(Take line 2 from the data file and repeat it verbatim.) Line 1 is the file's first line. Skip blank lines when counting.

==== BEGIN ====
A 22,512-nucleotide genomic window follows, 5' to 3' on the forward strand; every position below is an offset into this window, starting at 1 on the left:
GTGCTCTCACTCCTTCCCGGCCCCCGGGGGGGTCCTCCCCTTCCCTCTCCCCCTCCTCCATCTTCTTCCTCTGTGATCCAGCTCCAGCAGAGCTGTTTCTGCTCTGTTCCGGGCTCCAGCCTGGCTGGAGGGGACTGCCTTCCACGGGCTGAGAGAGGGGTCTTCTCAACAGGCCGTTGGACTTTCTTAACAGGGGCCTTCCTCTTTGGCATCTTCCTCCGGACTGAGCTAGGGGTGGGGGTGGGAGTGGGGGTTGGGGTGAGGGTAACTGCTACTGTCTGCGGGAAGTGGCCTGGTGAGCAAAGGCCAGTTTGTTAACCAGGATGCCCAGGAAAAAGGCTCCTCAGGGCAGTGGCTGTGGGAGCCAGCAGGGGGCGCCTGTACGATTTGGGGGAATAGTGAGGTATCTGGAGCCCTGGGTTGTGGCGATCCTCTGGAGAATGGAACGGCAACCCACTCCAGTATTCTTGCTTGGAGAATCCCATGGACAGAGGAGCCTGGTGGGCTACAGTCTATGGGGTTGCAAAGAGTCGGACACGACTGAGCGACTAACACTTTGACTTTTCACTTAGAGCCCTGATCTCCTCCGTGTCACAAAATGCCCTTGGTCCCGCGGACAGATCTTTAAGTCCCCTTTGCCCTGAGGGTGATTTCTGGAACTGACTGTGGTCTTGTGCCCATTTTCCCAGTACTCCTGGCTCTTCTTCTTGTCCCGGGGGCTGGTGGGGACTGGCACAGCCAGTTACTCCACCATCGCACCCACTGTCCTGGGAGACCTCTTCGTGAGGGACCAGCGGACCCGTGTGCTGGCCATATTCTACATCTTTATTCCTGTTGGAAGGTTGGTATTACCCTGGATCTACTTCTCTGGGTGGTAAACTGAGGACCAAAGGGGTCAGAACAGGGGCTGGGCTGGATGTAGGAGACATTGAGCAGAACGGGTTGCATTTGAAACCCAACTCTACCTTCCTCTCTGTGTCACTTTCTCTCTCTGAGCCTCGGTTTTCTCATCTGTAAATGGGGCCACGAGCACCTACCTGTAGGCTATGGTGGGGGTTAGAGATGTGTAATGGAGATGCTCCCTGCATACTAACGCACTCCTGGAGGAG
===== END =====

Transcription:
GTGCTCTCACTCCTTCCCGGCCCCCGGGGGGGTCCTCCCCTTCCCTCTCCCCCTCCTCCATCTTCTTCCTCTGTGATCCAGCTCCAGCAGAGCTGTTTCTGCTCTGTTCCGGGCTCCAGCCTGGCTGGAGGGGACTGCCTTCCACGGGCTGAGAGAGGGGTCTTCTCAACAGGCCGTTGGACTTTCTTAACAGGGGCCTTCCTCTTTGGCATCTTCCTCCGGACTGAGCTAGGGGTGGGGGTGGGAGTGGGGGTTGGGGTGAGGGTAACTGCTACTGTCTGCGGGAAGTGGCCTGGTGAGCAAAGGCCAGTTTGTTAACCAGGATGCCCAGGAAAAAGGCTCCTCAGGGCAGTGGCTGTGGGAGCCAGCAGGGGGCGCCTGTACGATTTGGGGGAATAGTGAGGTATCTGGAGCCCTGGGTTGTGGCGATCCTCTGGAGAATGGAACGGCAACCCACTCCAGTATTCTTGCTTGGAGAATCCCATGGACAGAGGAGCCTGGTGGGCTACAGTCTATGGGGTTGCAAAGAGTCGGACACGACTGAGCGACTAACACTTTGACTTTTCACTTAGAGCCCTGATCTCCTCCGTGTCACAAAATGCCCTTGGTCCCGCGGACAGATCTTTAAGTCCCCTTTGCCCTGAGGGTGATTTCTGGAACTGACTGTGGTCTTGTGCCCATTTTCCCAGTACTCCTGGCTCTTCTTCTTGTCCCGGGGGCTGGTGGGGACTGGCACAGCCAGTTACTCCACCATCGCACCCACTGTCCTGGGAGACCTCTTCGTGAGGGACCAGCGGACCCGTGTGCTGGCCATATTCTACATCTTTATTCCTGTTGGAAGGTTGGTATTACCCTGGATCTACTTCTCTGGGTGGTAAACTGAGGACCAAAGGGGTCAGAACAGGGGCTGGGCTGGATGTAGGAGACATTGAGCAGAACGGGTTGCATTTGAAACCCAACTCTACCTTCCTCTCTGTGTCACTTTCTCTCTCTGAGCCTCGGTTTTCTCATCTGTAAATGGGGCCACGAGCACCTACCTGTAGGCTATGGTGGGGGTTAGAGATGTGTAATGGAGATGCTCCCTGCATACTAACGCACTCCTGGAGGAG